It looks as though the Democratic Party in the USA has taken control of congress -- but will they be able to restrain the lunatic in the White House?

It is good to see that the warmonger second-in-command, Rumsfeld, has resigned. But the warmonger-in-chief is still there, so he may yet decide to bomb Iran.

A Republican-controlled congress was either unable or unwilling to stop Bill Clinton from bombing Yugoslavia, so we're not out of the woods yet.

07 November 2006

Liberty Scott: Cheering the death of a dictator

I thought this was worth blogging as one of the most succinct and accurate summaries of the political legacy of the late PW Botha: Liberty Scott: Cheering the death of a dictator

06 November 2006

What to do with old dictators

Saddam Hussein is sentenced to death while PW Botha is offered a state funeral and flags fly at half-mast.

Is that the difference between Muslim values and Christian values, or what?

In South Africa there is much talk of the need for moral regeneration, and every now and then there are reports in the media about religious leaders and political leaders, and even sometimes business leaders deploring the "culture of violence" and calling for the teaching of values.

There is a problem in teaching values, say, in schools in a multicultural society, where some are quick to complain about other peoples' values being forced down their throats. But it is at times like this that one realises that ubuntu is alive and well, and that one of the core Christian values of love of enemies come to the fore, and that projects to promote values, like Heartlines, are not just whistling in the dark.

PW Botha was not in the first rank of dictators of the 20th century. He was not up there with Hitler, Stalin and Pol Pot. He belonged a bit lower down the list, along with Pinochet of Chile, Franco of Spain, Mussolini of Italy, Saddam Hussein of Iraq, and a few others. Unlike many, he did not create the evil system he presided over, he inherited it from his predecessors, and his contribution was to prop it up and prolong it with ever more brutal repression of those who opposed it. There were signs, just before his fall from power, of his willingness to change, when he invited Nelson Mandela, the jailed leader of the opposition, to tea at Tuynhuis, his official residence. But, unlike Adriaan Vlok, his minister of police, he showed no indication of repentance or remorse.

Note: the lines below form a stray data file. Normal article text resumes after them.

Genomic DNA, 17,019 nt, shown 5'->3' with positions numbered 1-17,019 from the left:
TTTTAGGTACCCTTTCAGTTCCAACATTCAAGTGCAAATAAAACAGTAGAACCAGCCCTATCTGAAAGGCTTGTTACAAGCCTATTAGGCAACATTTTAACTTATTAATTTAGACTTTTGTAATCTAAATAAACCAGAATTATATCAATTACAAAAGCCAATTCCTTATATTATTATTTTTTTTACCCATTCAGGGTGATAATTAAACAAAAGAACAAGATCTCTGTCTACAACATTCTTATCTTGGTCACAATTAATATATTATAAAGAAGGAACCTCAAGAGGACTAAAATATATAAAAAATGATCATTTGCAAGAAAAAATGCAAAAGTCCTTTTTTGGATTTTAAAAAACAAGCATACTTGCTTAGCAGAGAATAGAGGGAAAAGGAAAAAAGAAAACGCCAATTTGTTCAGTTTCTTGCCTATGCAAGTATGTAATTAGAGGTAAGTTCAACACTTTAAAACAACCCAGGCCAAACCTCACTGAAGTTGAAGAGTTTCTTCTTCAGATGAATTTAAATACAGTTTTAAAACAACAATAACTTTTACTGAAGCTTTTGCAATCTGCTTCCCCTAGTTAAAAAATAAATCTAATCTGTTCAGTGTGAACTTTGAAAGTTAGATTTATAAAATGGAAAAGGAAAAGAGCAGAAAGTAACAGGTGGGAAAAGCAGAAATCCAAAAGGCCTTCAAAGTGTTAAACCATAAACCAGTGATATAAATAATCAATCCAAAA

Nevertheless, the South African government, including President Thabo Mbeki, showed the kind of magnanimity that indicates the enormous difference between the values of the new South Africa they are trying to create, and those of the old South Africa that PW Botha was trying to preserve. It's at times that these that I feel proud to be a South African.

And I wonder what would happen if these values had been (or were to be) applied in the former Yugoslavia, Sudan, Iraq, and Israel/Lebanon/Palestine instead of raining down bombs on people?

Tags: ,

04 November 2006

The Undercroft: Sailing to Byzantium?

Many Western Christians are unaware that Orthodox Christians approach Christian unity and ecumenism from a very different angle than most of Western Christendom, and when they do discover it, are often baffled and infuriated. The Undercroft: Sailing to Byzantium? puts a finger on some of the differences in approach, and expresses them very clearly.

Brits believe George Bush is a bigger threat to world peace than Kim Jong Il

Though the British government supported the US invasion of Iraq, the British public believe that that has made the world a more dangerous place, a recent poll shows.
It exposes high levels of distrust. In Britain, 69% of those questioned say they believe US policy has made the world less safe since 2001, with only 7% thinking action in Iraq and Afghanistan has increased global security.

The finding is mirrored in America's immediate northern and southern neighbours, Canada and Mexico, with 62% of Canadians and 57% of Mexicans saying the world has become more dangerous because of US policy.

The US public will presumably show their view when they go to the polls next week.

03 November 2006

National Novel Writing Month

I'll probably not be writing much original stuff here this month.

After challenging other Charles Williams fans to join National Novel Writin g Month and write a Charles Williams-type novel, I thought I'd better do myself what I was urging others to do.

So I'll probably mostly be blogging links to other blogs I find interesting.

The Gaelic Starover: Evangelicals for the Prince of Peace

The Gaelic Starover: Evangelicals for the Prince of Peace

There's also a book recommendation that looks quite interesting.


Related Posts with Thumbnails